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  Miraculous Flower Vengeance will bloomBuy this film here.
Year: 1984
Director: Sze Ma Peng, Pearl Chang Ling
Stars: Pearl Chang Ling, Chung Wa, Gua Ah-Leh, Wang Hsieh, Tin Yau, Peng Kong, Got Siu-Bo, Cheung Ping, Clement Yip Chiu-Yuk, Wong Kwok-Fai, Samuel Suen Sau-San, Chan Sau-Kam, Wong Kwok-Fai
Genre: Drama, Martial Arts, Weirdo, Fantasy, Adventure
Rating:  7 (from 1 vote)
Review: Third in the so-called Wolfen Ninja trilogy, Miraculous Flower opens as bedraggled waif May (Pearl Chang Ling) stumbles through the snow dragging her ailing mother by sled. Shortly before dying, the old woman urges her daughter to seek out the Happy Fairy (Gua Ah-Leh) and visit the Phoenix Temple inside which is hidden a box that holds the secret behind May’s life. Somewhat cryptically, she instructs May upon opening the box to make sure she burns her wooden cane. On her way, May happens across dirt-phobic Master Tang Sun who generously feeds the starving girl and teaches her a few secrets of kung fu. She later overhears three swordsmen plotting his doom and heroically intervenes, earning the gratitude of his father (Wang Hsieh), who adopts her into their family.

Schlock producer Godfrey Ho distributed this movie on video under the alternate title of Phoenix the Ninja, just as he had released its predecessors Wolf Devil Woman (1982) and Matching Escort (1983) as Wolfen Ninja and Venus the Ninja, respectively. Ho also obscured most of the original onscreen credits, save for his own bogus acknowledgement as writer and director. However, there was no denying the real dingbat genius at work here. Pearl Chang Ling produced, co-directed, scripted and starred. She also sang the theme tune. Badly. However, that song is absent from the English dub and Pearl actually made a decent fist of her other jobs. With Miraculous Flower, the multi-hyphenate actress appears to have been striving to make a real epic, given this features the most complex and emotionally layered plot of all her movies.

Along with Pearl’s usual preoccupation with poverty and social injustice inflicted upon the peasantry, the film wrings emotional mileage from the heroine’s dilemma. May is torn between her love for her adopted family and her moral duty and is sidetracked from her quest. After years living in the lap of luxury, guilt compels her to journey to Phoenix Temple. Unfortunately a mysterious ninja steals her precious iron box. Whereupon the Happy Fairy appears and recounts the story of how May’s father invented a unique, all-purpose super-sword for which he and his family were hunted down by a cadre of evil martial arts masters. She also spends one year with May ensuring she juggles jars of wine, is suspended over burning coals and cocooned inside a giant snowman. Somehow this unorthodox training regime endows May with mystical kung fu skills and the ability to “fly like a bird”! When Happy Fairy presents May with her missing box, she duly burns her cane and discovers her father’s sword was hidden inside all along.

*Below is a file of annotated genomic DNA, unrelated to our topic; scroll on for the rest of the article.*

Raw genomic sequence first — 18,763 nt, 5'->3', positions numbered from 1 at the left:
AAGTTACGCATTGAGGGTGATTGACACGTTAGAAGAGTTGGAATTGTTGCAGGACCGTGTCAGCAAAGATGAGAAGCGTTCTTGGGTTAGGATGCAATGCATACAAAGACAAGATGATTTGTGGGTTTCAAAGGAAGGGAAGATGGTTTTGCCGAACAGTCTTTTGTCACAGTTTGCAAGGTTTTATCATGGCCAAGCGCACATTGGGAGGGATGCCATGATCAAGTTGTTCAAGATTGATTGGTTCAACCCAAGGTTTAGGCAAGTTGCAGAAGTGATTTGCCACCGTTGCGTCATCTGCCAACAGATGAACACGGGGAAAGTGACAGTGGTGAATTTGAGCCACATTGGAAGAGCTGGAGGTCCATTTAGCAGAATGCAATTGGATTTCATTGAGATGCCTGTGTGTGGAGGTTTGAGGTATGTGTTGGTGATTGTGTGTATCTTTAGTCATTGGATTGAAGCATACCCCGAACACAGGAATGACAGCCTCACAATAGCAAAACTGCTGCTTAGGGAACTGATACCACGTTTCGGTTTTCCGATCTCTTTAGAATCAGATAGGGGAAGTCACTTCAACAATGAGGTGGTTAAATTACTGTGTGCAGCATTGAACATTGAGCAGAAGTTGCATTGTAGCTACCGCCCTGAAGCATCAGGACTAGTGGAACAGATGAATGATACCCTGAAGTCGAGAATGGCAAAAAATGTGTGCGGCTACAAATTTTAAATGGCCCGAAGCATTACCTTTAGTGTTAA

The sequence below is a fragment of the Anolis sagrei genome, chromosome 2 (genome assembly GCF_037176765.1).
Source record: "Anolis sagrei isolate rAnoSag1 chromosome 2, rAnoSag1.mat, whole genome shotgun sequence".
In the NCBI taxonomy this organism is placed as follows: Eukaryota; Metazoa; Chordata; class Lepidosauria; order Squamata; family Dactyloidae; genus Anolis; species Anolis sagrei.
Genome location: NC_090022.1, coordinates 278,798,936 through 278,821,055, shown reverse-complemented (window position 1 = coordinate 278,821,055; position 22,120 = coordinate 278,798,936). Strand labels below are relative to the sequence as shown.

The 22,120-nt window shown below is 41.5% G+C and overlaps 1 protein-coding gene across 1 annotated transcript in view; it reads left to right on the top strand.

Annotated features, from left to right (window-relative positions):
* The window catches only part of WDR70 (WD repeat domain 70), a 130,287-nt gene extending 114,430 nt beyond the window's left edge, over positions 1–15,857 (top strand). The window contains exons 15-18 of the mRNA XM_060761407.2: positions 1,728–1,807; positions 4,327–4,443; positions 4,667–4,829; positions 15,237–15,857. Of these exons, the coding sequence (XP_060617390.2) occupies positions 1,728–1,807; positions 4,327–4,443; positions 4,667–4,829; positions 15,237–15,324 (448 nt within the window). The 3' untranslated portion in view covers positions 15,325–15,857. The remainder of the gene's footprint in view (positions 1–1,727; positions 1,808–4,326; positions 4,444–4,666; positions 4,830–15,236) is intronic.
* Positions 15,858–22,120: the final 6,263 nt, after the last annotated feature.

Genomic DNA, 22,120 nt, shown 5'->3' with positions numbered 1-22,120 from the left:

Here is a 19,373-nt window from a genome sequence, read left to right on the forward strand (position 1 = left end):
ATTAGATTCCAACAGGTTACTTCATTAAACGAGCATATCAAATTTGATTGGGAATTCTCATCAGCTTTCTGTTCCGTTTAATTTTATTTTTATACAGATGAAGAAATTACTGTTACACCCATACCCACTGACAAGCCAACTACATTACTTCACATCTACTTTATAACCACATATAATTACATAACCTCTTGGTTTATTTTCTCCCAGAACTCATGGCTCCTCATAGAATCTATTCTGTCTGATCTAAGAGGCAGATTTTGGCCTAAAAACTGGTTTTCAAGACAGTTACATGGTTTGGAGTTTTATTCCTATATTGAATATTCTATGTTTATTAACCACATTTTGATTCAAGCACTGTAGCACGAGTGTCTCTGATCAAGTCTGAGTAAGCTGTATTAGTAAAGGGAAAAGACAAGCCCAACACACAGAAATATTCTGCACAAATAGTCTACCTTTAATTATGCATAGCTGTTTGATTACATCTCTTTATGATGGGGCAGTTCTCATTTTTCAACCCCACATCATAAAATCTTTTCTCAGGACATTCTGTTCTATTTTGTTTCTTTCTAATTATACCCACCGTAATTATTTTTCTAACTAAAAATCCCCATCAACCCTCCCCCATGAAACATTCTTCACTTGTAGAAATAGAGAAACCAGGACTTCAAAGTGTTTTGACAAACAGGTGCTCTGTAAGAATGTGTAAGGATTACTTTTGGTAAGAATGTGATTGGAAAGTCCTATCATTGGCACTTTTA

Clad in a cool purple costume, May seeks out the men that slew her family and kills them, one by one. The action sequences are frequently inspired, including a superb chase across the rooftops, a waterfall fight with ninjas exploding out of the river, and a memorable moment where May skis down a snowy mountain to despatch one surprised villain. However, while ambitious the film is much slower paced than Pearl’s usual output and the plot tends to meander. May’s confrontation with her treacherous adopted father is quite powerful, but Pearl fumbles the moment as the Happy Fairy abruptly arrives to impart information that could have saved everyone a lot of bother.

Pearl Chang Ling proves she could deliver a sober characterisation and gives her strong performance whilst also looking her loveliest in some very chic wu xia by way of mid-Eighties catwalk outfits. Her visual strengths are also to the fore as she juxtaposes spectacular mountain scenery with some of the most lush and beautiful studio sets featured in a low-budget kung fu movie: trippy fantasy lands bathed in candy-coloured lighting, surreal skies awash with psychedelic patterns, snow-capped toy towns and intricate interiors straight out of a storybook. The film climaxes with a dazzling fight between May and a mad monk (Peng Kong) inside an active volcano, one of the best directed and scariest sequences in her entire, eccentric career.

Music-wise, it’s a case of “name that tune” with traditional Chinese orchestrations offset by choice excerpts from John Barry’s score for Robin and Marian (1976), Jerry Goldsmith’s Planet of the Apes (1968) and the theme from The Twilight Zone!

Reviewer: Andrew Pragasam

 

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